So What’s Wrong with a Streaming Service Offering Exclusives?

Tidal is after me to join up. Another email arrived this morning which included promises of exclusive performances from them. Something about these exclusives doesn’t sit well with me, though, and I couldn’t figure out what. Then this arrive from Music Industry Blog.

The Problem With Streaming Exclusives

Jay-Z’s ambitions for TIDAL has triggered a lot of discussion about how streaming models can evolve.  One focus has been exclusives with a number of references to TIDAL ‘doing a Netflix’ by commissioning exclusives.  Netflix can attribute much of its growth over the last couple of years to its flagship ‘Netflix Originals’ such as ‘House Of Cards’ and ‘Orange Is the New Black’.  It is an appealing model but the Netflix Originals approach cannot so easily be transferred to music.

There are three main types of exclusives:

1.    Service Window: album is released exclusively to a single music service for a fixed period of time e.g. only on TIDAL for 1 month

2.    Tier Window: album is released across one type of music service tier before others e.g. only on paid subscription tiers for 3 months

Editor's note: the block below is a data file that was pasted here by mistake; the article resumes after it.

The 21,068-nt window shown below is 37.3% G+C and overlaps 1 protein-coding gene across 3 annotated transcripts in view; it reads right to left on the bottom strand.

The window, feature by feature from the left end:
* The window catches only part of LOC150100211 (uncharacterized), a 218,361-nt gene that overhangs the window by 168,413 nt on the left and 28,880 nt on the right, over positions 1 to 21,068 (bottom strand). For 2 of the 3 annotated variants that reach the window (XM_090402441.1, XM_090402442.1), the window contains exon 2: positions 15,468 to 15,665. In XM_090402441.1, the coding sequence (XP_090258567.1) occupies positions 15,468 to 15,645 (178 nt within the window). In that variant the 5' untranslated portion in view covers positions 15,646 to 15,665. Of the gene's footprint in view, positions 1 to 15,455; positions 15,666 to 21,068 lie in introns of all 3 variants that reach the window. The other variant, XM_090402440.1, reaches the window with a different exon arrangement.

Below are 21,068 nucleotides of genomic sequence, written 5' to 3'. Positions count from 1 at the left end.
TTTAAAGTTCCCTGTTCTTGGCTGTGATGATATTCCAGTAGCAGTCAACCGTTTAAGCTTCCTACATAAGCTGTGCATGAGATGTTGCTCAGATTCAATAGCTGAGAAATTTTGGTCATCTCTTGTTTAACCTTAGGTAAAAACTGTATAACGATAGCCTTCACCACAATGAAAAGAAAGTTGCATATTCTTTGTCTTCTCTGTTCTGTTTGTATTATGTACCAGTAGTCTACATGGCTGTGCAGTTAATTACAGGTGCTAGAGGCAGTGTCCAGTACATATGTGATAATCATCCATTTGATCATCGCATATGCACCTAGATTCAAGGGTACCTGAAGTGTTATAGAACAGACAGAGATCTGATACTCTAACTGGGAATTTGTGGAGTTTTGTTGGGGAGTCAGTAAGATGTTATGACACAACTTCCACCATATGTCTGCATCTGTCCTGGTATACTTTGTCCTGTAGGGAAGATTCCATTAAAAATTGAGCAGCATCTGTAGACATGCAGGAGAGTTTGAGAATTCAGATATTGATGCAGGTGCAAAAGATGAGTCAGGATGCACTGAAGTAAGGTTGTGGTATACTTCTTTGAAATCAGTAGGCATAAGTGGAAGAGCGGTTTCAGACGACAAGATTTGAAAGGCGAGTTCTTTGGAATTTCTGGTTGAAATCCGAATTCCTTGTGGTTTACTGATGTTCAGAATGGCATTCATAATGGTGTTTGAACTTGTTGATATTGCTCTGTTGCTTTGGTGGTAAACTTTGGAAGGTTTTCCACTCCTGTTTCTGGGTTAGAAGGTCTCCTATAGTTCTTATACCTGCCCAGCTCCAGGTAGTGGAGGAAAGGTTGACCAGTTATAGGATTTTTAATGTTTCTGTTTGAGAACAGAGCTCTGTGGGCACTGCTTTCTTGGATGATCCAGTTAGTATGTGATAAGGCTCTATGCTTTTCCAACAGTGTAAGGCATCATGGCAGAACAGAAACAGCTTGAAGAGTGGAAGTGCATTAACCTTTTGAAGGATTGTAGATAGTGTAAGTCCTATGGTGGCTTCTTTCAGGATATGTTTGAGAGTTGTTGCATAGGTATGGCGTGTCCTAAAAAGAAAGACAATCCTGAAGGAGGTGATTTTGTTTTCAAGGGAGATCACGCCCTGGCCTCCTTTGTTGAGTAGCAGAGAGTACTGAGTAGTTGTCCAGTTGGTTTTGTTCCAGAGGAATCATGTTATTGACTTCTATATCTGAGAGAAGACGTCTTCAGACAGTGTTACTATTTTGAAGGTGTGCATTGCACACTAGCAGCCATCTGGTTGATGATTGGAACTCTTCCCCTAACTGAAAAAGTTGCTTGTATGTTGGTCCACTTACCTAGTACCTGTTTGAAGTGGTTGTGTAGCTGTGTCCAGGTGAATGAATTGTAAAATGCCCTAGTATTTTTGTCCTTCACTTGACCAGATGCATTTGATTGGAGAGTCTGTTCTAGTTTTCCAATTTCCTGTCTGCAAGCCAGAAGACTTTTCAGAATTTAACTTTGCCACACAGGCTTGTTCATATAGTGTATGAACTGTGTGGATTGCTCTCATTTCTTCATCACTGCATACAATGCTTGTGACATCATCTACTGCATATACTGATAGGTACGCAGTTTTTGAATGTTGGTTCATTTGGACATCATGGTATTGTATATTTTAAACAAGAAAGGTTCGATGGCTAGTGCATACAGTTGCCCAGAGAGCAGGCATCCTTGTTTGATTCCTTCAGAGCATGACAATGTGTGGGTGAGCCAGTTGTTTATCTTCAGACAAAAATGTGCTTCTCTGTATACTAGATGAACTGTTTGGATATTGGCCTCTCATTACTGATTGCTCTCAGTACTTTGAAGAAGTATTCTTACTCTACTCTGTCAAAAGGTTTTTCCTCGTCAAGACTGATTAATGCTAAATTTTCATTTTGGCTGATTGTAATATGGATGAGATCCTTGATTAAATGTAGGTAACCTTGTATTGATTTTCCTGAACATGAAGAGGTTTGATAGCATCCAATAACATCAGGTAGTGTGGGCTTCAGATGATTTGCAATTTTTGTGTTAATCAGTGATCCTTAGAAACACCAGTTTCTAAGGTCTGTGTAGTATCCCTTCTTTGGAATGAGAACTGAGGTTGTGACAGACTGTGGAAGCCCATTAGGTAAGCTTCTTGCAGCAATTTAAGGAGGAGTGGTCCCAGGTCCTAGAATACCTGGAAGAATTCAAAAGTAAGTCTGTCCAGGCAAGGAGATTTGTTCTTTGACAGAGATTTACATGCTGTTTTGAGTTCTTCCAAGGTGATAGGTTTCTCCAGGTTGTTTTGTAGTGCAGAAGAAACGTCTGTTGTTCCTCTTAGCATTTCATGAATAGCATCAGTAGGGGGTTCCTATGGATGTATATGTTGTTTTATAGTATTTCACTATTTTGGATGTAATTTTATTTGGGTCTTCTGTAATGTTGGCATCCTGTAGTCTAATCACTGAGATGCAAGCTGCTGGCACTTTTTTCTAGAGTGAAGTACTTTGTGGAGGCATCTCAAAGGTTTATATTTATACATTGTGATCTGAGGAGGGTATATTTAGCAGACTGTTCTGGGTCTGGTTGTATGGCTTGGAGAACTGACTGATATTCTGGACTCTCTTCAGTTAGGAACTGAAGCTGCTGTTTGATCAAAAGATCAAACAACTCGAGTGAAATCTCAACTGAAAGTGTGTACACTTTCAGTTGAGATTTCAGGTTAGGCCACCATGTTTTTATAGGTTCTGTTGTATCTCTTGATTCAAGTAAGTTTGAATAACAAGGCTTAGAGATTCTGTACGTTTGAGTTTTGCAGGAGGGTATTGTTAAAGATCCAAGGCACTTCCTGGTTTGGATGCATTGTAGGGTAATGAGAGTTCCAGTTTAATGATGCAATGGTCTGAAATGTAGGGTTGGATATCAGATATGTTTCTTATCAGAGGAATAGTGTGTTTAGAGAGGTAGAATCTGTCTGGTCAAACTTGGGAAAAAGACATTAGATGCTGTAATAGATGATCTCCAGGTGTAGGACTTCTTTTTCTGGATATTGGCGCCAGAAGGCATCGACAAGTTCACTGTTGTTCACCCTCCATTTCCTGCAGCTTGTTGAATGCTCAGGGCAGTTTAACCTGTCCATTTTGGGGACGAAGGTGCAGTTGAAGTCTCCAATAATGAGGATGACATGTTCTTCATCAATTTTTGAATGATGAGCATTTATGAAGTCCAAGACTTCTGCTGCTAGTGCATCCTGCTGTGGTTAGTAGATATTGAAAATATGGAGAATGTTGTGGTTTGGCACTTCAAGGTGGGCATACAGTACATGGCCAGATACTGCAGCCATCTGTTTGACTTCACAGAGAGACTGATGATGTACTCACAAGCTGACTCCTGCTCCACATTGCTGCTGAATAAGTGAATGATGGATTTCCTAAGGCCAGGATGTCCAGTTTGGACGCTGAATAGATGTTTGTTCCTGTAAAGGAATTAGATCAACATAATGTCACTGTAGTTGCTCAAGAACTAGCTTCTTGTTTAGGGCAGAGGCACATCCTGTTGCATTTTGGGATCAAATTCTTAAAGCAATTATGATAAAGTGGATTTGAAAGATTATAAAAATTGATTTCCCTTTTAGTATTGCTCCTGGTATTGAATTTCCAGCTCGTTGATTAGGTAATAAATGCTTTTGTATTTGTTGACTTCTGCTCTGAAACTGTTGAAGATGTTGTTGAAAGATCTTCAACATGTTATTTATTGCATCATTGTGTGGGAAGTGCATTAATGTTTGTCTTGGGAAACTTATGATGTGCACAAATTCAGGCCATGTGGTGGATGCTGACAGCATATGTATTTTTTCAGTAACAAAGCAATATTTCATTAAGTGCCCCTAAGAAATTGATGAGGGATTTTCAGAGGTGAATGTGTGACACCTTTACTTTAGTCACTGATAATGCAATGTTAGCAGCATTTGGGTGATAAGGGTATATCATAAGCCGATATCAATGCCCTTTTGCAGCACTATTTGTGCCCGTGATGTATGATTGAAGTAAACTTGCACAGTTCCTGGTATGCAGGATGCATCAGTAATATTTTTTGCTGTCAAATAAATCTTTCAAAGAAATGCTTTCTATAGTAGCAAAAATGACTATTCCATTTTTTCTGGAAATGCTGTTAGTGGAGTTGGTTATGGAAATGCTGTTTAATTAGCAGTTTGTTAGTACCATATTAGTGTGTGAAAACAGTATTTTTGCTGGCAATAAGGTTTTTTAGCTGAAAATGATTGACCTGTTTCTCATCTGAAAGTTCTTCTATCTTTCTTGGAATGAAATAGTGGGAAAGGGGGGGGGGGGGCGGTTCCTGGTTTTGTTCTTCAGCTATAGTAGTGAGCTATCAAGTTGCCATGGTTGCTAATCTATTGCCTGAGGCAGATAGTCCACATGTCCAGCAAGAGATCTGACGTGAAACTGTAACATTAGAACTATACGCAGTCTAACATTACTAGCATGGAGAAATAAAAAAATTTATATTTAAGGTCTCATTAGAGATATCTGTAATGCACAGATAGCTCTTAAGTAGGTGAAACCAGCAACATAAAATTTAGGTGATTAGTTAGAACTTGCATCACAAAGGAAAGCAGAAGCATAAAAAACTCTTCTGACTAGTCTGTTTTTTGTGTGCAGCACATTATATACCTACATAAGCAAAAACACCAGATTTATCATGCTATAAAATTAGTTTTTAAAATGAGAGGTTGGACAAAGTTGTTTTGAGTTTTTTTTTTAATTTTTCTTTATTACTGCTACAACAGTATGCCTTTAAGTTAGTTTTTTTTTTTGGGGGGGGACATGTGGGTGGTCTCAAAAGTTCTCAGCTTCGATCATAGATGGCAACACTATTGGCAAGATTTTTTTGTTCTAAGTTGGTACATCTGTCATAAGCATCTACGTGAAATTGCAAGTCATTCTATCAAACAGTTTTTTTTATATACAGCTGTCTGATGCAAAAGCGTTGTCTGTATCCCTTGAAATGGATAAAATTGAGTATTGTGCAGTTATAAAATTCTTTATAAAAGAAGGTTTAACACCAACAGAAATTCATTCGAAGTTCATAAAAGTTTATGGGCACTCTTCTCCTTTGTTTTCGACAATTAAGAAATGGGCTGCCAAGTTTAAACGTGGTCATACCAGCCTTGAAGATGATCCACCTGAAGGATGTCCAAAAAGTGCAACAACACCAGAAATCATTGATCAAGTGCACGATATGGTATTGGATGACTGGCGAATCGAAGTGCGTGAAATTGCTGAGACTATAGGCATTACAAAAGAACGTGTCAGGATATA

3.    Service Exclusive: music service acquires exclusive rights to an album so that it will never appear anywhere else unless the service decides to let it

Read the rest of it here.

Alan Cross

is an internationally known broadcaster, interviewer, writer, consultant, blogger and speaker. In his 30+ years in the music business, Alan has interviewed the biggest names in rock, from David Bowie and U2 to Pearl Jam and the Foo Fighters. He’s also known as a musicologist and documentarian through programs like The Ongoing History of New Music.

2 thoughts on “So What’s Wrong with a Streaming Service Offering Exclusives?

  • April 30, 2015 at 8:22 am
    Permalink

    How many screens does the modern consumer need to have music pumping out of? Between FM radio, YouTube, streaming terrestrial radio and endless free music apps, why are people still paying subscription fees for unlimited access to Beyonce remixes?

    This must be a generational thing, because at my age I see this as giving your money away for music that you barely even get to rent. I’ll keep my CDs, vinyl and loaded iPods.

    Reply
  • April 30, 2015 at 10:23 am
    Permalink

    I gladly pay $10 / month to not have to carry around my CDs, vinyl and loaded iPods (not to mention jumping between stations or YouTube playlists to find the music that I want). Not sure that ‘convenience’ and ‘choice’ is a generational thing though…

    Reply

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